The Die is Cast

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Simon Simon 75 4 4 bronze badges. The original Latin, attributed to Julius Caesar, is Alea iacta est. Enjoy the Wiki article on the subject.

Definition of 'the die is cast'

It's probably a misconceived usage, confusedly assuming that 'die' serves as an invariant plural whereas in fact 'dice' is now accepted as both plural and singular. I note that in English GCSE maths papers aimed at age 16, and all levels of abiltiy the word "dice" is used in the singular and plural, whereas in A-level, age 18, and selective it is "die" in the singular. EdwinAshworth Be duly apprised that dice is never acceptable as a singular cisatlantically; that practice seems to be a peculiarly insular variation.

Dan Dan 16k 3 3 gold badges 25 25 silver badges 63 63 bronze badges. Better not to link to the OED, since many users do not have subscriptions.

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TimLymington - Thanks. I do realise not everyone can see the OED, but it is what I use? Dan - Are you answering for yourself or for other people? I think my inner grammar freak just died of rage. Dan Mock rage, I hasten to add :- People using "dice" as the singular form is a pet peeve of mine; the double error of thinking "die" is plural AND "dice" is singular is even worse, and I'd never heard it before. The first usage instance of this saying in English dates back to The die has been cast : An irrevocable choice has been made. Origin: This expression has nothing to do with the modern-day process of die-casting of metal - the die here is the singular of dice.

The Die Is Cast: Precision Electrophilic Modifications Contribute to Cellular Decision Making.

The earliest citation of the phrase that I can find is in Sir Thomas Herbert, A relation of some yeares travaile begunne anno , into Afrique and the greater Asia, "Aiijb, Is the die cast, must At this one throw all thou hast gaind be lost? Nemo 1 1 gold badge 3 3 silver badges 16 16 bronze badges.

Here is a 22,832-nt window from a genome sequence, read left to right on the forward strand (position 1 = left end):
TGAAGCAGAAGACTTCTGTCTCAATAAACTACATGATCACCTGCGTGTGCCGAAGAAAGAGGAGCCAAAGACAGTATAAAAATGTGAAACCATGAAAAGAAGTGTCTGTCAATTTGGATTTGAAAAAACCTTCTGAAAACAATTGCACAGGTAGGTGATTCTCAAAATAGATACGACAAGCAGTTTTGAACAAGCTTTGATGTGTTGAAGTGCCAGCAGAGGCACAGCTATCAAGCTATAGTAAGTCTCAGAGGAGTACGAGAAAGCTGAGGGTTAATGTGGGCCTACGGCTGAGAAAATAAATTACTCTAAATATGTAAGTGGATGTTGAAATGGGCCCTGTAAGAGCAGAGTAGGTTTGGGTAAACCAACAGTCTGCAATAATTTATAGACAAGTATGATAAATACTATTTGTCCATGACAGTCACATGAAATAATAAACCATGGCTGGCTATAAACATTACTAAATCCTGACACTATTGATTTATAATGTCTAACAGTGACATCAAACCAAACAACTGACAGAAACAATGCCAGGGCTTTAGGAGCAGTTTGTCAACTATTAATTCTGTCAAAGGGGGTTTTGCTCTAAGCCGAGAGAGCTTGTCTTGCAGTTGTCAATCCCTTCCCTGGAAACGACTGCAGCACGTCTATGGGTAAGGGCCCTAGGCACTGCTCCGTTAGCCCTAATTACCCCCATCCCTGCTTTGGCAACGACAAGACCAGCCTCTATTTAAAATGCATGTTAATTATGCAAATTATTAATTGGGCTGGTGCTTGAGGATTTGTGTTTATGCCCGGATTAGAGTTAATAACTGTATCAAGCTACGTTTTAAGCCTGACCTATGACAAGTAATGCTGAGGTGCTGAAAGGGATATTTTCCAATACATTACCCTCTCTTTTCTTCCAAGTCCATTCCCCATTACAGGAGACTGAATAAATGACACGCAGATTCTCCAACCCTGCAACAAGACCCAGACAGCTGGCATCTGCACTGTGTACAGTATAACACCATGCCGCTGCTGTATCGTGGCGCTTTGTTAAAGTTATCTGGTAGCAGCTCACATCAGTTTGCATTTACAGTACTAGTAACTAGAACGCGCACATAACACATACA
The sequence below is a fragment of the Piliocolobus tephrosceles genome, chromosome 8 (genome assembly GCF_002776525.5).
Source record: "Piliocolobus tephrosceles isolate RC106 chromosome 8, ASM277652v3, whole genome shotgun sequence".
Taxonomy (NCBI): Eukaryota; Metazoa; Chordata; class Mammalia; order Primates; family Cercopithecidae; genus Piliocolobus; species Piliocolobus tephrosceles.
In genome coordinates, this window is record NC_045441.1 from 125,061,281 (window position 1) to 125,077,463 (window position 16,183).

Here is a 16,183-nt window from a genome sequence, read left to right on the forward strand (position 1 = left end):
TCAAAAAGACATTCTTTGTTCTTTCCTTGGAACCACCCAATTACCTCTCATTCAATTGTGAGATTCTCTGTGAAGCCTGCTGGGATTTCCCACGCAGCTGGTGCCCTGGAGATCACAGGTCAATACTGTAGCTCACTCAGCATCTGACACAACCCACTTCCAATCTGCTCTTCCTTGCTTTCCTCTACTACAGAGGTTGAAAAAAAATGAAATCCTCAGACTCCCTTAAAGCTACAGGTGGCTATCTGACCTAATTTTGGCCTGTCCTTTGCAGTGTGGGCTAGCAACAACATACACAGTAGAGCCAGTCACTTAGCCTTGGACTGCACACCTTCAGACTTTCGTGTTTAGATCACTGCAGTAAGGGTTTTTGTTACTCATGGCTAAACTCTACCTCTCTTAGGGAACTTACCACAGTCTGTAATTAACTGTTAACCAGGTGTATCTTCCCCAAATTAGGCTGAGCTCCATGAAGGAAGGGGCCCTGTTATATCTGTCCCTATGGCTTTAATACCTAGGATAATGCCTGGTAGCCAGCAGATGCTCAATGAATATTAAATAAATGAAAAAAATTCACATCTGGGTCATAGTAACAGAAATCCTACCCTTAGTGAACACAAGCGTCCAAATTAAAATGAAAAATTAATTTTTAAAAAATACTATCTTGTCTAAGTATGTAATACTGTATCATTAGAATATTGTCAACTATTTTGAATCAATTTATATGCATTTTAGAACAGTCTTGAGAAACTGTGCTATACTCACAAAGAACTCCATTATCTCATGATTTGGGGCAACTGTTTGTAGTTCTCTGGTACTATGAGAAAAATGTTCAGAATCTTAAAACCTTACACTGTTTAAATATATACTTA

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Well I'll be. I thought this was close to "set in stone" in terms of die-casting being permanent. Guess not. As with most of these old sayings there are different opinions as to which one was the correct one. This doesn't really address OP's question about using die as a plural form. Josh Sorry, maybe I'm thick. I get that die is supposed to be singular and so does OP. The question is why is it ok to say, "the die are cast" instead of, "the die is cast".

You show usages of, "the die is cast" just as we all expect. Josh I agree, and OP's first thought is that he agrees as well, but how does one explain the multiple usages in the OP's cited examples? Are we to say that they are all "just ignorant morons that don't know that die is singular? Past Subjuntive Were is correctly used not only as the plural past "they were" and second person singular past "you were" , of BE , but in the case of the idiom in question and though highlighted and discarded by OP for some cases, it must be so if correct it is also used for the subjunctive past.

But, since there is no plausible interpretation for the "past subjunctive" here ,this is irrelevant, and the given phrase stands as an error. Colin Fine - I have already given the only possible interpretation in my answer: the English subjunctive is used to form sentences that do not describe known objective facts, and though "the die is cast," if unaware of the result of a cast die, the utilization of the subjunctive past of BE conjugates as "the die were cast.

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If we assume the grammar is correct, then the past subjunctive form of BE is the only option available that allows the grammar to be correct. But what does it supposedly mean? I see an abstract description of the grammar of this supposed form, but no interpretation, in the sense of a statement of what it means.

idioms - "The die were cast." - English Language & Usage Stack Exchange

ColinFine The meaning of the idiom is identical to what it always is, i. For example, had Caesar spoke English and literally uttered "the die were cast," the meaning is "we can't go back now, only forward to whatever unknown fate awaits, win or lose. Compare this to: "we can't go back, only forward to our inevitable victory. The Wikipedia article does not contain a single example of the past subjunctive in a declarative sentence. Unsurprisingly, because that is not part of English grammar. That is unpractical and one may assume that speakers tend to change the system. Why not post the links to these dictionaries that state that dice can be either singular or plural and how it is different in AmEng.

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Sign up using Facebook. Definition and synonyms of the die is cast from the online English dictionary from Macmillan Education. Show more. Show less. Using the thesaurus. Close What are red words? Close Thesaurus.

Unlikely or impossible to change: unchanging , firm , rigid Explore Thesaurus. STEAM science, technology, engineering, art and maths: an educational approach that integrates art and design with the sciences and technical subjects BuzzWord Article.